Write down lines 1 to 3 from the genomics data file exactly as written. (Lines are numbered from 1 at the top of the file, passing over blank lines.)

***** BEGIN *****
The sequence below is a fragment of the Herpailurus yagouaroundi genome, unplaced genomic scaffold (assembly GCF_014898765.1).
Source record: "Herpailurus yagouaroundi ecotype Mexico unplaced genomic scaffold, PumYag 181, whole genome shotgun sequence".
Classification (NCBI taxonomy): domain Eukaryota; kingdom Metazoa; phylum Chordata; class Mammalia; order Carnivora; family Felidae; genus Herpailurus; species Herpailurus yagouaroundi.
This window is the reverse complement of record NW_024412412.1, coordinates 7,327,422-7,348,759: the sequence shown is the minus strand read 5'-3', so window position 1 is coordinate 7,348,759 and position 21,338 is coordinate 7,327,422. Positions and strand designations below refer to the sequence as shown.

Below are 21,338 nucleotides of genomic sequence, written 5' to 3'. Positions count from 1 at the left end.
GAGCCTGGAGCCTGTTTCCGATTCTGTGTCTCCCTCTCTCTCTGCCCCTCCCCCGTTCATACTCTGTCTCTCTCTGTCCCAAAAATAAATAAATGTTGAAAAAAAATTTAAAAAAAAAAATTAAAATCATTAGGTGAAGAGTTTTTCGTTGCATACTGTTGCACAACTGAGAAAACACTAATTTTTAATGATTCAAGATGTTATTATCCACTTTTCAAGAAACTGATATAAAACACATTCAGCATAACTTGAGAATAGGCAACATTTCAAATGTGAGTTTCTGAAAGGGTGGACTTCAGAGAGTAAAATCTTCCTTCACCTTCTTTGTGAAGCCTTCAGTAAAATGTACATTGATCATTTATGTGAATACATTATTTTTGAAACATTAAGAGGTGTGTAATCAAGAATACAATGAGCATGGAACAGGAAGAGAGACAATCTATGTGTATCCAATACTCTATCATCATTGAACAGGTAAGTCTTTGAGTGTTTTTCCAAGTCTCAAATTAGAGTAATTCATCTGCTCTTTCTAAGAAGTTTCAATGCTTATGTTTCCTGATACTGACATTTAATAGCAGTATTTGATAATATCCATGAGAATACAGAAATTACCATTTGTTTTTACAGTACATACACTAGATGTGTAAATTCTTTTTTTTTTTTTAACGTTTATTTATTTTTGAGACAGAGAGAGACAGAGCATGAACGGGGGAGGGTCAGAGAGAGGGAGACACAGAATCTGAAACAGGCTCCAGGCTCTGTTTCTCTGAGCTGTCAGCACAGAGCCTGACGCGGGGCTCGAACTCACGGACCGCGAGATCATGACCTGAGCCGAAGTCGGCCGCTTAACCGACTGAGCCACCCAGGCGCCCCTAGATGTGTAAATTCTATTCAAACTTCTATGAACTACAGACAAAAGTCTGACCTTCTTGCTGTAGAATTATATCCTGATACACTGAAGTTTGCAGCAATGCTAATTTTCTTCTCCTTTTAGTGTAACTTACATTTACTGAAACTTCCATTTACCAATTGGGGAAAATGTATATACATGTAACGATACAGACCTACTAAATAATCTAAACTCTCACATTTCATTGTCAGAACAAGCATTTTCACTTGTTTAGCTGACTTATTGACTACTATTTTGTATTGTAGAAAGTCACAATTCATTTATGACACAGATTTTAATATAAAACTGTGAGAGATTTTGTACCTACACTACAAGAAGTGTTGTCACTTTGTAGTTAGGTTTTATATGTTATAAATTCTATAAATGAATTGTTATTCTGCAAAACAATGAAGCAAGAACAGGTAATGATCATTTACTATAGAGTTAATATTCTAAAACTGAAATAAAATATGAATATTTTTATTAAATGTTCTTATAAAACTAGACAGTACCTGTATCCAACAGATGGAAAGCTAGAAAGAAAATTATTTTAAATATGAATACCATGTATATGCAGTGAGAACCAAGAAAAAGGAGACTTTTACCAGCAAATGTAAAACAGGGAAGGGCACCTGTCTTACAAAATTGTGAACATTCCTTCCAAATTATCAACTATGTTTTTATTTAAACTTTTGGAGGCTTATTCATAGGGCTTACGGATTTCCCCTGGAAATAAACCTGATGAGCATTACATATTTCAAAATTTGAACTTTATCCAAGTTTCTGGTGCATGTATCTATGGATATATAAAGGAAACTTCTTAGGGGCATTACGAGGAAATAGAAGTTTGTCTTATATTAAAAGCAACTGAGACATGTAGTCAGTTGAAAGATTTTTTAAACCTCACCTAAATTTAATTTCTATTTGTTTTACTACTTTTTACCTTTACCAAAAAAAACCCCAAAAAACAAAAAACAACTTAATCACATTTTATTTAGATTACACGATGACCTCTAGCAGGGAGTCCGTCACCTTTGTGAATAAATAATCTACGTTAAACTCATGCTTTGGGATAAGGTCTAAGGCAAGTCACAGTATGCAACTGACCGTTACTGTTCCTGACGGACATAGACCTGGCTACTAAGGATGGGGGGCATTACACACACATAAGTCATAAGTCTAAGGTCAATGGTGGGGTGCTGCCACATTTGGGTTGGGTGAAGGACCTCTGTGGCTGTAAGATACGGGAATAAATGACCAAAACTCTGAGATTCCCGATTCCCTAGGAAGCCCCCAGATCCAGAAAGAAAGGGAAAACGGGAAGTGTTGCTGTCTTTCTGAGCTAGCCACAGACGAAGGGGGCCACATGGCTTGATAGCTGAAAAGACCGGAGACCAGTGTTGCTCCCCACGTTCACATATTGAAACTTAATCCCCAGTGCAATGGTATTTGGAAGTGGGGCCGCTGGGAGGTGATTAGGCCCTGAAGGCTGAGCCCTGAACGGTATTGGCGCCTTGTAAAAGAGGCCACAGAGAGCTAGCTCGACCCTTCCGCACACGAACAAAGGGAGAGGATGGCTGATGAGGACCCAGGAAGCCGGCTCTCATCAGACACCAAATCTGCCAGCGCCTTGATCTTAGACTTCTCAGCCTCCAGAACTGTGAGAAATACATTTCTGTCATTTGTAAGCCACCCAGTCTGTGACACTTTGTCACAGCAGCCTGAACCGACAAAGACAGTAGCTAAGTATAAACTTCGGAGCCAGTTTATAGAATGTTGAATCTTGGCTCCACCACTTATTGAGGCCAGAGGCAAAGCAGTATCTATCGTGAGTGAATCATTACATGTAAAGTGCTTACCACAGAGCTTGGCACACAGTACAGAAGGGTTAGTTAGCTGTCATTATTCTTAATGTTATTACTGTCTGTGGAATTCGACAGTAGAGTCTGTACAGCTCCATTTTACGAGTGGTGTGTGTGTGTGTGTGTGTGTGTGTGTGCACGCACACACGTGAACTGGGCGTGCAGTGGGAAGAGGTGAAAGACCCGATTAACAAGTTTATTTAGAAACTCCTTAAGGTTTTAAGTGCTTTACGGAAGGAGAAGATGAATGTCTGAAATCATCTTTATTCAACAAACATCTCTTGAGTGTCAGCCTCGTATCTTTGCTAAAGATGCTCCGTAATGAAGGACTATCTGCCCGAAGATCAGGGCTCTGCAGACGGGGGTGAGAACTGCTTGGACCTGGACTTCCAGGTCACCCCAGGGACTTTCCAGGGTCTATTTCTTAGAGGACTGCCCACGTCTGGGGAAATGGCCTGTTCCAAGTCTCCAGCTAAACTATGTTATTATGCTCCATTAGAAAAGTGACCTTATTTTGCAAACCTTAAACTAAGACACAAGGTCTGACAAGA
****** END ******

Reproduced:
The sequence below is a fragment of the Herpailurus yagouaroundi genome, unplaced genomic scaffold (assembly GCF_014898765.1).
Source record: "Herpailurus yagouaroundi ecotype Mexico unplaced genomic scaffold, PumYag 181, whole genome shotgun sequence".
Classification (NCBI taxonomy): domain Eukaryota; kingdom Metazoa; phylum Chordata; class Mammalia; order Carnivora; family Felidae; genus Herpailurus; species Herpailurus yagouaroundi.